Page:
Theoretically, Columbus first set foot on Grand Turk (during his historic voyage to the New World in 1492); South Caicos was most likely the next island he saw.
The island’s advantage over other islands in the nation—which they truly don’t naturally provide—is that it has a protected natural deep-water harbour.
On South Caicos, various businesses have been established over the years.
A fungus blight disease killed off the sponges and put an end to sea sponge farming, which was first attempted in the 1930s and was only moderately successful at first. Also tried was a lobster cannery. Conch shells for aesthetic use were first exported to the United States in the 1950s by a Canadian merchant.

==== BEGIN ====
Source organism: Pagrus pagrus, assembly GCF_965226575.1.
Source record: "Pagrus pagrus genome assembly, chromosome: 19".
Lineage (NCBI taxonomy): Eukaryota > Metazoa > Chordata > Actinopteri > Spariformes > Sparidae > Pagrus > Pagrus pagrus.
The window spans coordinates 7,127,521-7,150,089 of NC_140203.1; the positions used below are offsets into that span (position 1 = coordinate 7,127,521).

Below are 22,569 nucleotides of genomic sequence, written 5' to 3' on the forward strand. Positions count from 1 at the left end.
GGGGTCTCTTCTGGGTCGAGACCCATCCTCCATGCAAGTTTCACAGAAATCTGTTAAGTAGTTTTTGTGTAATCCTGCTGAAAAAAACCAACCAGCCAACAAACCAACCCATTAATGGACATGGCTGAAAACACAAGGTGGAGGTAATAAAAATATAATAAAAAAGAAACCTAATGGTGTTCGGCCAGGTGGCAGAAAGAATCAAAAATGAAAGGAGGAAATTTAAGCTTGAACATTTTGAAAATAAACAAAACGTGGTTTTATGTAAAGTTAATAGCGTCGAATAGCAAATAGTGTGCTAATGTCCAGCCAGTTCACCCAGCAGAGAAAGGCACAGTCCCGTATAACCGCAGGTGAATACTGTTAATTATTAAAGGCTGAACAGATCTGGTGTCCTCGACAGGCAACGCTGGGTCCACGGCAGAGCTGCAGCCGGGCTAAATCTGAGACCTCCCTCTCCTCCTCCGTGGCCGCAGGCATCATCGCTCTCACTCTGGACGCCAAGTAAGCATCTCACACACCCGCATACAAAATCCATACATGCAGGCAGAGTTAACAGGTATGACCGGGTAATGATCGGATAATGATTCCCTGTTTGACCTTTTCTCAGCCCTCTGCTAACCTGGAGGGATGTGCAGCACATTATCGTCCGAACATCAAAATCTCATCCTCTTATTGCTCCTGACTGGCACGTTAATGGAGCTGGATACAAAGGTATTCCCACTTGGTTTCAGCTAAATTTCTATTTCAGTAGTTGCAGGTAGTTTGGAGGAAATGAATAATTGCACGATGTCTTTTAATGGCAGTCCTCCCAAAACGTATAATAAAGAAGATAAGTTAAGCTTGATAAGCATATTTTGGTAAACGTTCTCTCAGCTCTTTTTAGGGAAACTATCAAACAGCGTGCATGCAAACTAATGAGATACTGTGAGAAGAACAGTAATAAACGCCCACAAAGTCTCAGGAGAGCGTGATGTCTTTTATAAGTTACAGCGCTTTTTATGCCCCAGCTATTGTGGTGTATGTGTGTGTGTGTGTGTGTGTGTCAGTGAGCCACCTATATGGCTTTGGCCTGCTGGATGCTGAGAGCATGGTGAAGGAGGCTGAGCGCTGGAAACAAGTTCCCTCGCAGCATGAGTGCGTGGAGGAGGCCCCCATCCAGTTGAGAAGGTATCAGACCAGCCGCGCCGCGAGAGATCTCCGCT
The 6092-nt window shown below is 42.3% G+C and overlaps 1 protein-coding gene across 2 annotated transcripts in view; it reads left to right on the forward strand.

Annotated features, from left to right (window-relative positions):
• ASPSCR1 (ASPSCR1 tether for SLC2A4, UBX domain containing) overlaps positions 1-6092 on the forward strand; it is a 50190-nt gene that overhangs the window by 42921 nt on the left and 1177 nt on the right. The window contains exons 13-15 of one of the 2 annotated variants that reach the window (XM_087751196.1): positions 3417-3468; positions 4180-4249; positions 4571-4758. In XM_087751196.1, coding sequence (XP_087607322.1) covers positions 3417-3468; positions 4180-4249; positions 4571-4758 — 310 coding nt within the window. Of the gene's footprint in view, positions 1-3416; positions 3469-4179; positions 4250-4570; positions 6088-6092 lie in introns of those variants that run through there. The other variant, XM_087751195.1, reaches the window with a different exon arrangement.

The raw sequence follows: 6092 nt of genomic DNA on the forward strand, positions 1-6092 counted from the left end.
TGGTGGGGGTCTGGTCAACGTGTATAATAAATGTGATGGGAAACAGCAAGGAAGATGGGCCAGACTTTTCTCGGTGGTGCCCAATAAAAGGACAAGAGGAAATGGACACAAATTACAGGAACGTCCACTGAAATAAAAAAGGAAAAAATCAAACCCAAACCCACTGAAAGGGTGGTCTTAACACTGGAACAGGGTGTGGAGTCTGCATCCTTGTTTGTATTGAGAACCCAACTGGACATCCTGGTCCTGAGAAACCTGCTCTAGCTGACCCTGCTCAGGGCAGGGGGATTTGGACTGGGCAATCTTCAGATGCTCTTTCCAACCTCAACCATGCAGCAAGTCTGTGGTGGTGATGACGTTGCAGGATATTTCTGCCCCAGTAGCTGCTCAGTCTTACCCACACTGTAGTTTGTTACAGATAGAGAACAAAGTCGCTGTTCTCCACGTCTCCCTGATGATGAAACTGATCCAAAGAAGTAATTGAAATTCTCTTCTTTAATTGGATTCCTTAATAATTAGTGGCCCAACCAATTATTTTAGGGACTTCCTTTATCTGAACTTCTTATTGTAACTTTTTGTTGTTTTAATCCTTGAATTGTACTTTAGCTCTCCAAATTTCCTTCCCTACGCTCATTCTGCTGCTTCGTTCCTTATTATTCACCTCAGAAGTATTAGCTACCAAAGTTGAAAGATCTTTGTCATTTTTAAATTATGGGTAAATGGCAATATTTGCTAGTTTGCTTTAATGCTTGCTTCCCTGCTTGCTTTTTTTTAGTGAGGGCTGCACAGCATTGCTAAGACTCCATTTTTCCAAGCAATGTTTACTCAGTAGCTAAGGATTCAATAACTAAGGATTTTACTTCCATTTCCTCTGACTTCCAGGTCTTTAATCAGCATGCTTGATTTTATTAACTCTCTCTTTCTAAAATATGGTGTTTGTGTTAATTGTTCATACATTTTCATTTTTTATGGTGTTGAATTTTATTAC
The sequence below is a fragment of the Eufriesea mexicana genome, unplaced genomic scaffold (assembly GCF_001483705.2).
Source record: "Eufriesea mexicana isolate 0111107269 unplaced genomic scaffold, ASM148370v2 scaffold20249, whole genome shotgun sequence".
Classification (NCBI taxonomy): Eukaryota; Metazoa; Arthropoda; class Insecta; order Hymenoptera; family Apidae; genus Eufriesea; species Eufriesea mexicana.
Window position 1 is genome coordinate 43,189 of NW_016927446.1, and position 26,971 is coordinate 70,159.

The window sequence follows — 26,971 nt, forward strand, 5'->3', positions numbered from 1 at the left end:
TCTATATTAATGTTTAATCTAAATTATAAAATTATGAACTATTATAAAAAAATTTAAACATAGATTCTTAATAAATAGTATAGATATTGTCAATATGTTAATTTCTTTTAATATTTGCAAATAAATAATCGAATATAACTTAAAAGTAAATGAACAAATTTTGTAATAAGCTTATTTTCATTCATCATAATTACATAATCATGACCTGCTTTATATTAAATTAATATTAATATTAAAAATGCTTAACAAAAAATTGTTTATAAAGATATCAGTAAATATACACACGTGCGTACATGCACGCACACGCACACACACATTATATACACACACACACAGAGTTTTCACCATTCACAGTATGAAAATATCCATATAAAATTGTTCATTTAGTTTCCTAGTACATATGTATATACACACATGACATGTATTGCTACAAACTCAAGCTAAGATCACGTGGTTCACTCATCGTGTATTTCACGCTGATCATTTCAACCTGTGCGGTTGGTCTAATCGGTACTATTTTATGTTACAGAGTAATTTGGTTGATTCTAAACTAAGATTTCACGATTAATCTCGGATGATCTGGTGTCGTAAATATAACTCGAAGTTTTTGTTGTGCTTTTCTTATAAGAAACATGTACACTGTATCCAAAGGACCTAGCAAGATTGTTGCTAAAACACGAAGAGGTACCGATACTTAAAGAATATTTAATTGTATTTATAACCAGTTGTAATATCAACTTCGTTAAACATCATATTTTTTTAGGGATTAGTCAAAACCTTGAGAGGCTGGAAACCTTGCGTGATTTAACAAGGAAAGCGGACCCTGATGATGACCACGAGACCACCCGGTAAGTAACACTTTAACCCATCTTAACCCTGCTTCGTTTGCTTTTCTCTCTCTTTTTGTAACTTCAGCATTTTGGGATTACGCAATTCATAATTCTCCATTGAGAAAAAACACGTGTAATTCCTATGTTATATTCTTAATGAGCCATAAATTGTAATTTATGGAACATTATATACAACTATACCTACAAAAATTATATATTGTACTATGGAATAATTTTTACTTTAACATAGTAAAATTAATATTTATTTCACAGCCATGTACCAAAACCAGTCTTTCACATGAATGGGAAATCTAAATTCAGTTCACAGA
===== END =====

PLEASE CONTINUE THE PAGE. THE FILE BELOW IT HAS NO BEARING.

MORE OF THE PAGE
None of these endeavours succeeded for very long, and over the past few decades, South Caicos has usually seen a decline.
The unpleasant subject of drug smuggling would have to be covered in-depth in a history of South Caicos. Drug runners were a problem in the Caribbean during the 1970s and 1980s, and Turks & Caicos was no exception.
The Turks and Caicos proven to be a well-liked stopping point for fuel because it is located roughly midway between Colombia and the United States and because of its isolation. The government seized a lot of aircraft and ships, and it was at this time that South Caicos earned the moniker “The Big South.”